In an eye-catching election gambit, Jeremy Corbyn’s party pledged to provide free full-fiber broadband to every home and business in the UK by 2030 if it wins December’s vote.
The plan includes part-nationalizing BT and introducing a tax on tech giants to help pay for the proposal. Labour says it would cost around £20 billion ($25.8 billion) but critics claim the real cost would be twice as much.
Prime Minister Boris Johnson dismissed the idea as “a crackpot scheme” but Shadow Chancellor John McDonnell said the “visionary” plan would “ensure that broadband reaches the whole of the country.”
Unsurprisingly, Labour’s political opponents and private companies who currently sell broadband in the UK were quick to attack the plan but it also raised the hackles of many in the Twittering class.
“Why should I pay for my broadband through my taxes? It makes no sense,” John Rentoul, the Independent’s chief political commentator, asked. “Free broadband – because it’s a necessity of modern, Labour says. But you’ll still have to pay for water, food, electricity and gas. Because, y’know... luxuries,” TalkRADIO presenter Julia Hartley-Brewer added.
Others even alleged that the plan had dark intentions, suggesting it is a “Marxist” plot to control information. The BBC attracted criticism for running a graphic reading “Broadband communism?” in its coverage of the proposal.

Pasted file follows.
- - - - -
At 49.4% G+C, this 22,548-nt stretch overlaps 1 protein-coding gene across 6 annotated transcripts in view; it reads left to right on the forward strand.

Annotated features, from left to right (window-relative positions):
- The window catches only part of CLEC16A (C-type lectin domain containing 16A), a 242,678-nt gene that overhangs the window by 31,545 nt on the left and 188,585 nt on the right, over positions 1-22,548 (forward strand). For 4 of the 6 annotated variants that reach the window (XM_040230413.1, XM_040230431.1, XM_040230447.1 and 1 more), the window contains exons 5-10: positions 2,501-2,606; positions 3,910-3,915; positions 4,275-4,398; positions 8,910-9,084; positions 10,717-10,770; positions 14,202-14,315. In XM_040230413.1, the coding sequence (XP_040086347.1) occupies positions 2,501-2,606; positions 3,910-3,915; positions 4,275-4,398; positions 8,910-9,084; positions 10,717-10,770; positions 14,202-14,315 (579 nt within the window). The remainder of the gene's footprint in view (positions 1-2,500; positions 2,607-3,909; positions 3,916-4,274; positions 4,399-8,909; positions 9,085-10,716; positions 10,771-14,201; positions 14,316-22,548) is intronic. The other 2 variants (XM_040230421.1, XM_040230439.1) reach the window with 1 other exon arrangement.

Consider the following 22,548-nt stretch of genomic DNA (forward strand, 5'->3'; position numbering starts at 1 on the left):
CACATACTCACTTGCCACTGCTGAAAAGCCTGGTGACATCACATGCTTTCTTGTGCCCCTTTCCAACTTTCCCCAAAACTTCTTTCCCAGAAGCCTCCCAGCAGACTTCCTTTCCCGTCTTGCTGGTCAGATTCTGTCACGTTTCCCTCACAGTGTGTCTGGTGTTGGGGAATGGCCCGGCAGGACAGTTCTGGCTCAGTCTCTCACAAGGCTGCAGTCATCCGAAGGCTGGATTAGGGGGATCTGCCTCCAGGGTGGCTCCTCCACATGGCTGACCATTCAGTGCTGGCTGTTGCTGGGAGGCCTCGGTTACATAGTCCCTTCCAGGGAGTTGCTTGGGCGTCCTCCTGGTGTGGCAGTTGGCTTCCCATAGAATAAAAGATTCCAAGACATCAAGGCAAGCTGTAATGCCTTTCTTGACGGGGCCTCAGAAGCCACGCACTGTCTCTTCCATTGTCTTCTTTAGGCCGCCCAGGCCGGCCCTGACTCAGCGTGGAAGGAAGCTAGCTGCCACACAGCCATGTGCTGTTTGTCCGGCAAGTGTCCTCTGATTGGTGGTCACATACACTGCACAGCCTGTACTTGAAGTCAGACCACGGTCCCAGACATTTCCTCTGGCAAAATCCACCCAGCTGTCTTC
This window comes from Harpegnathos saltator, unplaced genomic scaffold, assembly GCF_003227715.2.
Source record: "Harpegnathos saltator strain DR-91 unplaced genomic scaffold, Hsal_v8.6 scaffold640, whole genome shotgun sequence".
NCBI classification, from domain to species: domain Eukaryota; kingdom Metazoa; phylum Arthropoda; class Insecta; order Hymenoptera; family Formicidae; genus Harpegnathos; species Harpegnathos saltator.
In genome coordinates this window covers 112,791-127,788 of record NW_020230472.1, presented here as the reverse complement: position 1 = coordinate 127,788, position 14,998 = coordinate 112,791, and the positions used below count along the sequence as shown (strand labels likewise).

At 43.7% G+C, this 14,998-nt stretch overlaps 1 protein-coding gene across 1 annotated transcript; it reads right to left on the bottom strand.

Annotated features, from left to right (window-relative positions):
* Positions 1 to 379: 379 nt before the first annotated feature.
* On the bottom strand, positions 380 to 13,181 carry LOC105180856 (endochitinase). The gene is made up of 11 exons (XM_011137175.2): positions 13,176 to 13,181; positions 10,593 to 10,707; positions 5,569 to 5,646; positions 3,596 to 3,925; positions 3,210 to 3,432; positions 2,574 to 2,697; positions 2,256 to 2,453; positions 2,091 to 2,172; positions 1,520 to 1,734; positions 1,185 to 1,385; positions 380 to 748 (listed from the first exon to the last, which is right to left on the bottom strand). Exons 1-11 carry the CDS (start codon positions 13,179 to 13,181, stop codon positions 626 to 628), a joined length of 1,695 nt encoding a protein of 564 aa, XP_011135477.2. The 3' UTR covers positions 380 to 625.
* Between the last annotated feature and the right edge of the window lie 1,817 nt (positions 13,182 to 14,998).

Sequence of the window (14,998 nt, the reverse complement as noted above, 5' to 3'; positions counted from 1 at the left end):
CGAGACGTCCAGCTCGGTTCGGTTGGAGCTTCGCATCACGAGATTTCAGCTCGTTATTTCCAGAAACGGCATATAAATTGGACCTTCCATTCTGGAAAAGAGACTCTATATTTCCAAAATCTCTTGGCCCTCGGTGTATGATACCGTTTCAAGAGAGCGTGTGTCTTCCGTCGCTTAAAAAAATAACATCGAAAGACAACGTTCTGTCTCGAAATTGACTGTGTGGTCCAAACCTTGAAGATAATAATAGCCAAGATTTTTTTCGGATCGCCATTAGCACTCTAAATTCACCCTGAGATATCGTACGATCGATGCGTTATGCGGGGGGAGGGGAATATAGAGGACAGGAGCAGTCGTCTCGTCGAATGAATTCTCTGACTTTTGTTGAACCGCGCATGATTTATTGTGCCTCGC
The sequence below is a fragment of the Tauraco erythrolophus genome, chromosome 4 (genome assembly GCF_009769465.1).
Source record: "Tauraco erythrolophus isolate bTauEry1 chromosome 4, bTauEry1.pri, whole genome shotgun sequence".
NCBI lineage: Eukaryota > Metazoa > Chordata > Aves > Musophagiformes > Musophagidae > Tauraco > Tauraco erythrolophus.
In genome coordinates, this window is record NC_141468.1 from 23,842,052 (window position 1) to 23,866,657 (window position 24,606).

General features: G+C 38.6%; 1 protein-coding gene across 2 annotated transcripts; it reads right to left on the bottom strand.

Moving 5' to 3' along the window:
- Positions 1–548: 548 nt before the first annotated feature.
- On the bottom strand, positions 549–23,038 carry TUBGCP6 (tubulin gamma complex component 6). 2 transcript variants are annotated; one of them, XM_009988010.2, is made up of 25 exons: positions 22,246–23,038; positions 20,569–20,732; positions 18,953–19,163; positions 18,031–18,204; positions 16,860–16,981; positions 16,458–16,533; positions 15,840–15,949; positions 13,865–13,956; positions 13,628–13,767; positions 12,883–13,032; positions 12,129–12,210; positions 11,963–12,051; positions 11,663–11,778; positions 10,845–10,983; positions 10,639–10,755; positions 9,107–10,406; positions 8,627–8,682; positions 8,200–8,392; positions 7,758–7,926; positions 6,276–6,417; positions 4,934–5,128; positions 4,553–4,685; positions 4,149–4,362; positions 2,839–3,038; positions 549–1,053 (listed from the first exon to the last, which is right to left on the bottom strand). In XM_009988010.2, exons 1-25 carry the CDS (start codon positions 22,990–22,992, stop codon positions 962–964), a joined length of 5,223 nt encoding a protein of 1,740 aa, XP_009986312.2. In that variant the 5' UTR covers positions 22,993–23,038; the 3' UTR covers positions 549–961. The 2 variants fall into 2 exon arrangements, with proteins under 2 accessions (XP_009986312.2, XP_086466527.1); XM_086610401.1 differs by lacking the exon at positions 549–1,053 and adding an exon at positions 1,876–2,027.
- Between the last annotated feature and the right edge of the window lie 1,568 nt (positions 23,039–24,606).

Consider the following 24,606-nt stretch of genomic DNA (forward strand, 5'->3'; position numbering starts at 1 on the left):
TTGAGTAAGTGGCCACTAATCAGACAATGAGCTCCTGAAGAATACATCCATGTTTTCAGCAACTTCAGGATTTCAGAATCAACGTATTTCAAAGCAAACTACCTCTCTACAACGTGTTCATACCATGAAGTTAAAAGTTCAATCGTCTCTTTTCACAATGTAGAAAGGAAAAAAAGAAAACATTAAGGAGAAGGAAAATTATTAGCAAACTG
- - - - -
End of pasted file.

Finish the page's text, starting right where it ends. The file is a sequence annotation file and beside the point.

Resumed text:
However, the plan also has many enthusiastic supporters, with some heralding it as "electoral genius". Guardian writer Ellie Mae O'Hagan said: “So let me get this straight, the right wing arguments against free broadband for everyone are: 1) the country of the NHS can’t produce a free publicly owned service for everyone; 2) this violates my right to pay for broadband. OK then.”
Naturally, as is the case in any polarizing debate, many people just decided to crack jokes from the sidelines. “Don’t know how Boris Johnson can top Labour’s free broadband pledge – except, perhaps, giving everyone his login and password for Netflix,” historian and Daily Telegraph writer, Tim Stanley, quipped.
A report from the Office of Communications (Ofcom) earlier this year revealed that only seven percent of the UK has access to full-fiber broadband.